The promises and pitfalls of contemporaneous reserve requirements for the implementation of monetary policy
In February of this year, the Federal Reserve Board changed the rules by which banks’ required reserves are calculated; the previous system of lagged reserve requirements was replaced by contemporaneous reserve requirements (or CRR). According to the Board, the new reserve accounting system will improve the implementation of monetary policy by strengthening the linkage between bank reserves and the money supply. However, according to Marvin Goodfriend, author of “The Promises and Pitfalls of Contemporaneous Reserve Requirements for the Implementation of Monetary Policy,” the benefits of CRR are not obtainable with operating procedures that target either the Federal funds rate or nonborrowed reserves. Goodfriend presents the case for combining CRR with total reserve targeting. He argues that, compared with Federal funds rate or nonborrowed reserve targeting, a procedure in which total reserves are targeted would minimize the number of difficult economic and political decisions the Fed has to make, protect against pressure to help finance the budget deficit, and make the Fed’s effort to stabilize the price level both more credible and more effective.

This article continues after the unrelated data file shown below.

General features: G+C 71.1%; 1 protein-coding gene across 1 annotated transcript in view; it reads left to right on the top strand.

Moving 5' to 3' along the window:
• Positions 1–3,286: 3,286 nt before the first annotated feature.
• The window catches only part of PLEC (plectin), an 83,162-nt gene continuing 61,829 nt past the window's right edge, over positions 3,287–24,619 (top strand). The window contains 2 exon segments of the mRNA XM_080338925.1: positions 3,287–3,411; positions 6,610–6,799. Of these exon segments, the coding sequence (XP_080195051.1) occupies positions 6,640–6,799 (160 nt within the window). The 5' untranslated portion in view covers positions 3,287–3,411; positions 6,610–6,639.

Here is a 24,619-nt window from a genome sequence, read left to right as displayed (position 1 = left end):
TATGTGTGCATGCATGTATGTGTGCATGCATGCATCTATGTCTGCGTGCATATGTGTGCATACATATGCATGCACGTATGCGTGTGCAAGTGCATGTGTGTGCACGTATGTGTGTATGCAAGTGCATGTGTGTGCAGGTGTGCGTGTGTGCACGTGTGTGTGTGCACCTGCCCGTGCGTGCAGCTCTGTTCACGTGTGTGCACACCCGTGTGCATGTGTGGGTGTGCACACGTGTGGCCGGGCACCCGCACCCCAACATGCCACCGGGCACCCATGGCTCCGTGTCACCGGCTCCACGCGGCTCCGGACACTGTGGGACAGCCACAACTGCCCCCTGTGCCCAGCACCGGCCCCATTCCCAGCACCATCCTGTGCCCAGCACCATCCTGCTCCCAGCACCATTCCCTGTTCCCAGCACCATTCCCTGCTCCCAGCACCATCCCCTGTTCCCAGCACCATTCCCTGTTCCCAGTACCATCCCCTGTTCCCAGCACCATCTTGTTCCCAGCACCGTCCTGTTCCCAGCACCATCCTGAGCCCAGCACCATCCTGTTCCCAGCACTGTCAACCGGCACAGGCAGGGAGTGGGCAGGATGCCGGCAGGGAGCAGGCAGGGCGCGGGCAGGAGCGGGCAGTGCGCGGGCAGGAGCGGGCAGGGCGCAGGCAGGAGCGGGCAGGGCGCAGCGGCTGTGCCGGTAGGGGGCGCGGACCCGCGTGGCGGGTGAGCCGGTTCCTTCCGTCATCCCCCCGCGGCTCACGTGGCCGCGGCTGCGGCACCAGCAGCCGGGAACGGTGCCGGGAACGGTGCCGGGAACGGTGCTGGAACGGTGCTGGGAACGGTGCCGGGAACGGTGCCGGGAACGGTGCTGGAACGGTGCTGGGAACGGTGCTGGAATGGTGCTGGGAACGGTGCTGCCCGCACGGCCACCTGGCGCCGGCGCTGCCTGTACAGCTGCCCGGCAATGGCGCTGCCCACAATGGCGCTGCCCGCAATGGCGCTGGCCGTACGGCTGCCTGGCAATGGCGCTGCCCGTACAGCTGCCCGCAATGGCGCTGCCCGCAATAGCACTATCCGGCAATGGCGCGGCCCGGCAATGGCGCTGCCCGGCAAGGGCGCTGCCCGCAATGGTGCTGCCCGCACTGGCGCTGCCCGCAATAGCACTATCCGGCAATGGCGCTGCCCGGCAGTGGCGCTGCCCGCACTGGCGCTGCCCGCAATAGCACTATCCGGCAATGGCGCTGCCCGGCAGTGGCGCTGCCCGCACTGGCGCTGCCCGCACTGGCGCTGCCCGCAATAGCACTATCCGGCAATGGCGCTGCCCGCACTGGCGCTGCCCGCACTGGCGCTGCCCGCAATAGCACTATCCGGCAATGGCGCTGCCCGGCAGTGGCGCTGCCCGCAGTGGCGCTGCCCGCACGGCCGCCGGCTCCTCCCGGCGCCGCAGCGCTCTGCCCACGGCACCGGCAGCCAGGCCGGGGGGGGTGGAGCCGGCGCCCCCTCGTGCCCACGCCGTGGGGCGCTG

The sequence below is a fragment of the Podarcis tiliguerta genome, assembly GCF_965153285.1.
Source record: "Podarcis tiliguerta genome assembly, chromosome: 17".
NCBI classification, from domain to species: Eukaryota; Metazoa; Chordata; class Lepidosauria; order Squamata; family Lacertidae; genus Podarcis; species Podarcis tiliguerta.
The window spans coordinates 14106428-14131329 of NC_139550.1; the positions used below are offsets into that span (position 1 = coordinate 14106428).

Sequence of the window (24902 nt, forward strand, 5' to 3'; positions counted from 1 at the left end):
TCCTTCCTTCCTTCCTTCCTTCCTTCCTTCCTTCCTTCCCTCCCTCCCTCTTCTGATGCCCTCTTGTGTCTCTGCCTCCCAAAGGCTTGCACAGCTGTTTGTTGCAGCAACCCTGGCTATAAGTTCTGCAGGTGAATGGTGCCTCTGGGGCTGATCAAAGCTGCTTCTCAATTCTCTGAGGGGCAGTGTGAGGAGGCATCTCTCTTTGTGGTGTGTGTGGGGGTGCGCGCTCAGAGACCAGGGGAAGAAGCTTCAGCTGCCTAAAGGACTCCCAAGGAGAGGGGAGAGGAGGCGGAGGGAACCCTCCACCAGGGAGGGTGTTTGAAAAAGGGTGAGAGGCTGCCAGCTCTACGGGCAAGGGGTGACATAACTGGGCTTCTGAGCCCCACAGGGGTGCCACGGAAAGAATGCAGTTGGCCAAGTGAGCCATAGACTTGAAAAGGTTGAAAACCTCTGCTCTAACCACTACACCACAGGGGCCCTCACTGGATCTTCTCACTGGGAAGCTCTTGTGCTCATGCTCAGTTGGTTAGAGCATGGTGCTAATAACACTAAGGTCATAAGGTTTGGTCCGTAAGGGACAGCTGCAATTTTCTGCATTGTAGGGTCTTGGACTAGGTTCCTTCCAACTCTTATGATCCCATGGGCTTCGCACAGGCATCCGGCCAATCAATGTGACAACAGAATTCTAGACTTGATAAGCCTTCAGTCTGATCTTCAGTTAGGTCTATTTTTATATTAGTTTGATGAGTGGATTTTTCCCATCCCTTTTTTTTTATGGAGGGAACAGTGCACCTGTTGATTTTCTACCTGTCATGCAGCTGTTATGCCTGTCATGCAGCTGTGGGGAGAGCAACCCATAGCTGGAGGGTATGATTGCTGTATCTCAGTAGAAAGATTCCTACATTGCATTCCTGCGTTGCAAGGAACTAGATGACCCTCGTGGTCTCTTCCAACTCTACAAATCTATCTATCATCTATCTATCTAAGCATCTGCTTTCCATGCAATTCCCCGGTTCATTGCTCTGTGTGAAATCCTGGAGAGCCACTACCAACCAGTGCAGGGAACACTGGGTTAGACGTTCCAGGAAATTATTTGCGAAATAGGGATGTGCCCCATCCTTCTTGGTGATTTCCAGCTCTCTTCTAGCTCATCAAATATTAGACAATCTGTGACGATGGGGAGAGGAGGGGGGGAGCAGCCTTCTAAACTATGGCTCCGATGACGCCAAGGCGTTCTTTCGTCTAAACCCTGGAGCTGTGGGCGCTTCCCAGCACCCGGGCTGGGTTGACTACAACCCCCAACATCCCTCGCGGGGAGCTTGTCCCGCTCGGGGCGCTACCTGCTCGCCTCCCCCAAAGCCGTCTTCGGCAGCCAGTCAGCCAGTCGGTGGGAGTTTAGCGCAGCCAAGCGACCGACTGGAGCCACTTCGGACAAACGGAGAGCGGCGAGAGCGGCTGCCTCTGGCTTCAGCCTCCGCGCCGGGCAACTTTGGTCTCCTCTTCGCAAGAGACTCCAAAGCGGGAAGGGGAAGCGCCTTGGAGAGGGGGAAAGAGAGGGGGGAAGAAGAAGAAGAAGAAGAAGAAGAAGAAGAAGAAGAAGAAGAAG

Volume (Year): (1984)
Issue (Month): May ()
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- Poole, William, 1982. "Federal Reserve Operating Procedures: A Survey and Evaluation of the Historical Record since October 1979," Journal of Money, Credit and Banking, Blackwell Publishing, vol. 14(4), pages 575-96, November.
- Marvin Goodfriend, 1981.
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